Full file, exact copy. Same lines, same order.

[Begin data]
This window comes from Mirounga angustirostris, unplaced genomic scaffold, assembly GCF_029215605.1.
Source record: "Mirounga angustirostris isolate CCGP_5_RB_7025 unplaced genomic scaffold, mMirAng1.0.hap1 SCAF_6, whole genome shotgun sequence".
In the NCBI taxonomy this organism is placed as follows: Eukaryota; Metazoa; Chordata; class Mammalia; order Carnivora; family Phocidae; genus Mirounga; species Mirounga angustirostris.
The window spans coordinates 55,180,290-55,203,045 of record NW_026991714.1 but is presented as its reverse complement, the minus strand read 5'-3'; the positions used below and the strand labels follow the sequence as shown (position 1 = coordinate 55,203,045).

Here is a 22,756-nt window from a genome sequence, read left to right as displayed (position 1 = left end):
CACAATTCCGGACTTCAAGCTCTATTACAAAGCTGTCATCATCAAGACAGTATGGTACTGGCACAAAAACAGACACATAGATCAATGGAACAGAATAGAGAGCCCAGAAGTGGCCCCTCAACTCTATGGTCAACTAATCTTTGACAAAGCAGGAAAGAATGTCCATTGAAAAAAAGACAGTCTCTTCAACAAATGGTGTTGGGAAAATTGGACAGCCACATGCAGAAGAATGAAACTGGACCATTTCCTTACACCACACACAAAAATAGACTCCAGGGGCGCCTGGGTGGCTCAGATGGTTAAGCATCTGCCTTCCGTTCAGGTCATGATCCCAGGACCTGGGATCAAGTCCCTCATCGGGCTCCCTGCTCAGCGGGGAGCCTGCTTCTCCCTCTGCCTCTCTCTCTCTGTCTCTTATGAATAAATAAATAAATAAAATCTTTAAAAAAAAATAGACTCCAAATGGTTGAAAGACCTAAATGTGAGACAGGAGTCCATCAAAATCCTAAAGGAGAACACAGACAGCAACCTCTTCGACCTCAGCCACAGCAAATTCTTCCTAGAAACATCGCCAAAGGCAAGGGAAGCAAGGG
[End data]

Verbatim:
This window comes from Mirounga angustirostris, unplaced genomic scaffold, assembly GCF_029215605.1.
Source record: "Mirounga angustirostris isolate CCGP_5_RB_7025 unplaced genomic scaffold, mMirAng1.0.hap1 SCAF_6, whole genome shotgun sequence".
In the NCBI taxonomy this organism is placed as follows: Eukaryota; Metazoa; Chordata; class Mammalia; order Carnivora; family Phocidae; genus Mirounga; species Mirounga angustirostris.
The window spans coordinates 55,180,290-55,203,045 of record NW_026991714.1 but is presented as its reverse complement, the minus strand read 5'-3'; the positions used below and the strand labels follow the sequence as shown (position 1 = coordinate 55,203,045).

Here is a 22,756-nt window from a genome sequence, read left to right as displayed (position 1 = left end):
CACAATTCCGGACTTCAAGCTCTATTACAAAGCTGTCATCATCAAGACAGTATGGTACTGGCACAAAAACAGACACATAGATCAATGGAACAGAATAGAGAGCCCAGAAGTGGCCCCTCAACTCTATGGTCAACTAATCTTTGACAAAGCAGGAAAGAATGTCCATTGAAAAAAAGACAGTCTCTTCAACAAATGGTGTTGGGAAAATTGGACAGCCACATGCAGAAGAATGAAACTGGACCATTTCCTTACACCACACACAAAAATAGACTCCAGGGGCGCCTGGGTGGCTCAGATGGTTAAGCATCTGCCTTCCGTTCAGGTCATGATCCCAGGACCTGGGATCAAGTCCCTCATCGGGCTCCCTGCTCAGCGGGGAGCCTGCTTCTCCCTCTGCCTCTCTCTCTCTGTCTCTTATGAATAAATAAATAAATAAAATCTTTAAAAAAAAATAGACTCCAAATGGTTGAAAGACCTAAATGTGAGACAGGAGTCCATCAAAATCCTAAAGGAGAACACAGACAGCAACCTCTTCGACCTCAGCCACAGCAAATTCTTCCTAGAAACATCGCCAAAGGCAAGGGAAGCAAGGG